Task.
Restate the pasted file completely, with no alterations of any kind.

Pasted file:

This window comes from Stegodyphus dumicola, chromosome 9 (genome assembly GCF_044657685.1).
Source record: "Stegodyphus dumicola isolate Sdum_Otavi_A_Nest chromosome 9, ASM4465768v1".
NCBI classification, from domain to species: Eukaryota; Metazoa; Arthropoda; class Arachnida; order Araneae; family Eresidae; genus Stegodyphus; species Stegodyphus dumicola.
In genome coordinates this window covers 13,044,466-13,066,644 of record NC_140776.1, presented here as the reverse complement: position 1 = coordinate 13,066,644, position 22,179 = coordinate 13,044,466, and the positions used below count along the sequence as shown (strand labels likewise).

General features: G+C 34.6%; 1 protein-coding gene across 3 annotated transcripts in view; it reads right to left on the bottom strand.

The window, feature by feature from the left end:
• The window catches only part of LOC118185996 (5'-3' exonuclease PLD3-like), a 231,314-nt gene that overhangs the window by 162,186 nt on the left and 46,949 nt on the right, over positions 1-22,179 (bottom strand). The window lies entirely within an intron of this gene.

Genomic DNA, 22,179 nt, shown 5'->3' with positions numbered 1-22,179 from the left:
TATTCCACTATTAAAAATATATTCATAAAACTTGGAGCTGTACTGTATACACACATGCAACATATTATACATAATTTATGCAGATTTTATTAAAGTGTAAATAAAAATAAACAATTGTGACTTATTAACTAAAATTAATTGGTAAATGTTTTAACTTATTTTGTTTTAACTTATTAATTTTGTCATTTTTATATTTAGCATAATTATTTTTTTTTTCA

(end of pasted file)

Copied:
This window comes from Stegodyphus dumicola, chromosome 9 (genome assembly GCF_044657685.1).
Source record: "Stegodyphus dumicola isolate Sdum_Otavi_A_Nest chromosome 9, ASM4465768v1".
NCBI classification, from domain to species: Eukaryota; Metazoa; Arthropoda; class Arachnida; order Araneae; family Eresidae; genus Stegodyphus; species Stegodyphus dumicola.
In genome coordinates this window covers 13,044,466-13,066,644 of record NC_140776.1, presented here as the reverse complement: position 1 = coordinate 13,066,644, position 22,179 = coordinate 13,044,466, and the positions used below count along the sequence as shown (strand labels likewise).

General features: G+C 34.6%; 1 protein-coding gene across 3 annotated transcripts in view; it reads right to left on the bottom strand.

The window, feature by feature from the left end:
• The window catches only part of LOC118185996 (5'-3' exonuclease PLD3-like), a 231,314-nt gene that overhangs the window by 162,186 nt on the left and 46,949 nt on the right, over positions 1-22,179 (bottom strand). The window lies entirely within an intron of this gene.

Genomic DNA, 22,179 nt, shown 5'->3' with positions numbered 1-22,179 from the left:
TATTCCACTATTAAAAATATATTCATAAAACTTGGAGCTGTACTGTATACACACATGCAACATATTATACATAATTTATGCAGATTTTATTAAAGTGTAAATAAAAATAAACAATTGTGACTTATTAACTAAAATTAATTGGTAAATGTTTTAACTTATTTTGTTTTAACTTATTAATTTTGTCATTTTTATATTTAGCATAATTATTTTTTTTTTCA